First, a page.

All consecutive procedures (N=79) in 75 patients from the initiation of our tertiary care center’s robotic bronchoscopy program in September 2020, to July 2021. Patients were selected for RAB at the discretion of the interventional pulmonologist for the workup of pulmonary nodules, masses, or parenchymal abnormalities felt to be inaccessible by conventional, flexible video bronchoscope. All patients provided informed consent before the procedure. The retrospective review was approved by the hospital Institutional Review Board.
All cases were performed by a single interventional pulmonologist. Cases were done in the operating room (OR) under general anesthesia. Patients were intubated with an endotracheal tube at least 8 mm in diameter. The ventilator was set to deliver tidal volumes of 10 mL per kg of ideal body weight, and a positive end expiratory pressure of 10 cmH2O. After induction of anesthesia, the O-arm CT (Medtronic, Minneapolis, MN) was brought into position around the patient and OR table (SurgiGraphic® 6000, Steris, Mentor, OH) with verification of positioning achieved with a 2-dimensional fluoroscopic image. All staff in the OR followed standard precautions for radiation safety. Staff not wearing protective lead were given the opportunity to exit the room or position themselves behind radiation barriers before imaging. Once position of the O-arm was deemed satisfactory, an airway inspection with an ultraslim flexible video bronchoscope (BF-XP190, Olympus America Center Valley, PA) was performed. After airway inspection, the preplanned navigation route (Ion Planpoint Software, Intuitive Surgical, Sunnyvale, CA) was uploaded into the robotic bronchoscope control tower (Ion endoluminal robotic system) and navigation to the lesion was performed. After initial navigation, an aspirating needle was deployed (Ion Flexision Needle), then using the O-arm, a CT (Technical specifications previously described17), was performed while giving the patient a breath-hold at 20 cmH2O with the mechanical ventilator. Each breath-hold lasted ~30 seconds. After reviewing the CT in all 3 planes (axial, sagittal, and coronal), positional adjustments to the needle and subsequent O-arm CT runs were completed at the discretion of the interventional pulmonologist. Tissue acquisition was then carried out by any combination of transbronchial needle aspiration (TBNA) with 19 or 21-gauge needles, 1.9 mm forceps biopsy (Olympus EndoJaw), brushings (Olympus BC-202D-2020) and lavage with 20 mL of saline. Rapid onsite evaluation with a cytotechnician was available for all cases. All samples were sent for histopathologic evaluation. Additional samples for studies such as microbiology or flow cytometry were collected on a case-by-case basis.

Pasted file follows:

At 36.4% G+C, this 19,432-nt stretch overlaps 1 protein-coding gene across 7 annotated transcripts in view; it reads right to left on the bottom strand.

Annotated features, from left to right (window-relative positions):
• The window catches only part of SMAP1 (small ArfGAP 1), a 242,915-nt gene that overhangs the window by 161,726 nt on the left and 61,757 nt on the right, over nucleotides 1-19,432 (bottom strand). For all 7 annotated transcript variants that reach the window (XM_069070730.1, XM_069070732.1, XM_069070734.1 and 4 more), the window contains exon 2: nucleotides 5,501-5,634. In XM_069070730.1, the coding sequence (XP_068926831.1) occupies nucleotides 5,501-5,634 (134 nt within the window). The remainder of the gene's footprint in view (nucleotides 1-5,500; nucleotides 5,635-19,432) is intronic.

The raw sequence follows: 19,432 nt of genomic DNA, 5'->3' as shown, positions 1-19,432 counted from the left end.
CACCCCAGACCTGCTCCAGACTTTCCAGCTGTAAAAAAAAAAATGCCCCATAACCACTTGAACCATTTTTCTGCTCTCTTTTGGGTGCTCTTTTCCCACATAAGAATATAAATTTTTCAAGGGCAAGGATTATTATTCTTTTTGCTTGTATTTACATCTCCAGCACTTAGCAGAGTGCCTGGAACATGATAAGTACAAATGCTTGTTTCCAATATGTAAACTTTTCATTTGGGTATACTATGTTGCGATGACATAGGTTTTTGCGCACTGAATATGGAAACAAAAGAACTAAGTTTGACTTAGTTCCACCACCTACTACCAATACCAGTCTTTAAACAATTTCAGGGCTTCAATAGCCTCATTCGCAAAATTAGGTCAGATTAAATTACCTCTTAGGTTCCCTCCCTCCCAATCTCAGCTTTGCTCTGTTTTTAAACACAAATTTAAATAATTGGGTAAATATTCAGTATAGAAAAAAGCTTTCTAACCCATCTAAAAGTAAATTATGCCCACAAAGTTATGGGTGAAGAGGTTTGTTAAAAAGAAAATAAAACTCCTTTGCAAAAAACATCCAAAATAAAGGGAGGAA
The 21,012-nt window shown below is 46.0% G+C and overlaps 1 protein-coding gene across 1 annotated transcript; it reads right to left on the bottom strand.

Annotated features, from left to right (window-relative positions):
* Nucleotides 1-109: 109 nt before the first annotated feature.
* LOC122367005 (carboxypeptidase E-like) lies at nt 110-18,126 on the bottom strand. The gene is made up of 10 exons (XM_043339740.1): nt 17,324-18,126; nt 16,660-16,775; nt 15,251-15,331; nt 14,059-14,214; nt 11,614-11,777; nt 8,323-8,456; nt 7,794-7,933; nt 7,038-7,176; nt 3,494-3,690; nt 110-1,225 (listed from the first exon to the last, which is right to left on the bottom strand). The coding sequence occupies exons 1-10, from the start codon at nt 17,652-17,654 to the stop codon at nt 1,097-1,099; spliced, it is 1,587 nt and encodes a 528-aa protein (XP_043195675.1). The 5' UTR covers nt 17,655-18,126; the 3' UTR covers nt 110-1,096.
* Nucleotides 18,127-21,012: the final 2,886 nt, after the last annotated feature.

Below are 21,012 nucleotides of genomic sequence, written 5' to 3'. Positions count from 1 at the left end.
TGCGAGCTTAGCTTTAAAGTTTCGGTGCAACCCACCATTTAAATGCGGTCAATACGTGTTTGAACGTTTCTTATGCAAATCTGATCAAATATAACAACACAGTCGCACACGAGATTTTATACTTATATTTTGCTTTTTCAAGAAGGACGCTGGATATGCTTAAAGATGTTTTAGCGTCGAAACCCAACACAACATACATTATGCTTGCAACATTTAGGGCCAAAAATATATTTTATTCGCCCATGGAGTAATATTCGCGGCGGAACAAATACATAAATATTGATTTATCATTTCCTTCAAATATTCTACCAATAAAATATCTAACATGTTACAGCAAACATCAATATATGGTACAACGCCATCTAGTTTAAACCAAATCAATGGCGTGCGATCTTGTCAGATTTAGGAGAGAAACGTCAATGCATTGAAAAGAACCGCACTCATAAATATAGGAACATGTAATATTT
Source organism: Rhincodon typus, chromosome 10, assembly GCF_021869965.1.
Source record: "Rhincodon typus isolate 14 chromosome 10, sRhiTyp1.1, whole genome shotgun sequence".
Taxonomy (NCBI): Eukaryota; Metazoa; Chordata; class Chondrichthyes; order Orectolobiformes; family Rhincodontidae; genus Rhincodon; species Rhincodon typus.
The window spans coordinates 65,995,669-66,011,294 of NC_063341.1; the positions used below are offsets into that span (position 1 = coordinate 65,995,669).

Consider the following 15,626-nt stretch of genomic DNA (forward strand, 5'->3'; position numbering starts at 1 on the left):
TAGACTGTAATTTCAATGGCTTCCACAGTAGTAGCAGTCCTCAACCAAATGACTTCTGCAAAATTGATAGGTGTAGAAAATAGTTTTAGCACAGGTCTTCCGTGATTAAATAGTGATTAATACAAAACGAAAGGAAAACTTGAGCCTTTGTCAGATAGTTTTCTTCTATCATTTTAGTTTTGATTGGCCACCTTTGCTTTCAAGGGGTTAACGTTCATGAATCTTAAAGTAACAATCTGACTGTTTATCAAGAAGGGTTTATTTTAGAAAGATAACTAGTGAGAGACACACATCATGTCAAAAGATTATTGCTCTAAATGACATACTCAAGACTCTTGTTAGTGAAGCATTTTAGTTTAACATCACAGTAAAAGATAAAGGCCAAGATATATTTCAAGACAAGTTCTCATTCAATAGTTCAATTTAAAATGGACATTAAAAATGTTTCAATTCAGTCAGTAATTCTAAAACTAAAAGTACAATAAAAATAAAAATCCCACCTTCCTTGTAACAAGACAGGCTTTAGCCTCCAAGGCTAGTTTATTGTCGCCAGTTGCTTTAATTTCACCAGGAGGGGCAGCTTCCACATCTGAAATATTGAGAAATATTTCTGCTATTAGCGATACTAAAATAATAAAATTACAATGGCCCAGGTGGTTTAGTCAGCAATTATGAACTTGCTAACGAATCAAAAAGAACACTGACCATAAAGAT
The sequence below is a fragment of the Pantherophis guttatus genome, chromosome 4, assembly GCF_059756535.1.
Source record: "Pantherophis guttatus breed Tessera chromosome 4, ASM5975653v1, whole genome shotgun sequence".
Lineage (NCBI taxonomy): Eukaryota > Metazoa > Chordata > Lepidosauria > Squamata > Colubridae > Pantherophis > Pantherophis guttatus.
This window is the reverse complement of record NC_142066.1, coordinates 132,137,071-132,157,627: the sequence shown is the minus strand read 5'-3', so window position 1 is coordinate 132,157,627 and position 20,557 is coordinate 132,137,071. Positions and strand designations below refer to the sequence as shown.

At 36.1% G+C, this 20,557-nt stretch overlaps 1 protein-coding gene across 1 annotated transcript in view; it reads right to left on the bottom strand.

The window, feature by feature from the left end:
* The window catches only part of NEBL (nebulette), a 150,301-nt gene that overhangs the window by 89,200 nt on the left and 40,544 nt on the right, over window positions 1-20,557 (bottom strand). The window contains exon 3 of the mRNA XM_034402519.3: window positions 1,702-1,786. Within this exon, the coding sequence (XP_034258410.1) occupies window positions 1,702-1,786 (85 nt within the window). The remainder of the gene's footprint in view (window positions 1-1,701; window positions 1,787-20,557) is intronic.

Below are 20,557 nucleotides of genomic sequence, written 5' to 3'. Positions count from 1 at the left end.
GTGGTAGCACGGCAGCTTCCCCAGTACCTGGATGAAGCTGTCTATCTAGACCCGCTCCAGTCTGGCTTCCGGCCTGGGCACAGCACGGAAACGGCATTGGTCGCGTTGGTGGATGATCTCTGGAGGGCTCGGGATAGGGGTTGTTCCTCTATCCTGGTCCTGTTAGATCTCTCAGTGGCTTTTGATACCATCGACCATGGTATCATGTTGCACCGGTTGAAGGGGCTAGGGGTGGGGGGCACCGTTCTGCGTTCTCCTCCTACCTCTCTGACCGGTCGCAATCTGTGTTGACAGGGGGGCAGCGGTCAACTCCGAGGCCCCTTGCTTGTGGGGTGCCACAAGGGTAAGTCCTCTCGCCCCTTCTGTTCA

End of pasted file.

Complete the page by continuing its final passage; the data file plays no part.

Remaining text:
After conclusion of tissue acquisition, the robotic bronchoscope was removed from the airway and the video bronchoscope reintroduced for final airway inspection, with suctioning of blood and secretions. In cases where Rapid onsite evaluation reported a preliminary diagnosis of cancer, a linear endobronchial ultrasound (EBUS) (Olympus BF-UC180F) was used for evaluation and staging of the mediastinum and hila before final airway inspection. All patients were recovered in the postanesthesia care unit.
Procedure time is defined as the time of first scope insertion for initial airway inspection before performing navigation with the robotic bronchoscope, until time of final video bronchoscope removal from the airway after RAB or EBUS. The procedure was considered diagnostic if the results yielded a specific malignant or benign process. Lymph node TBNA results were not included in the calculation of diagnostic yield.
Statistical analysis was performed with Microsoft Excel for Microsoft 365 (Microsoft, Redmond, WA). Median, interquartile range (IQR), and percentage are reported.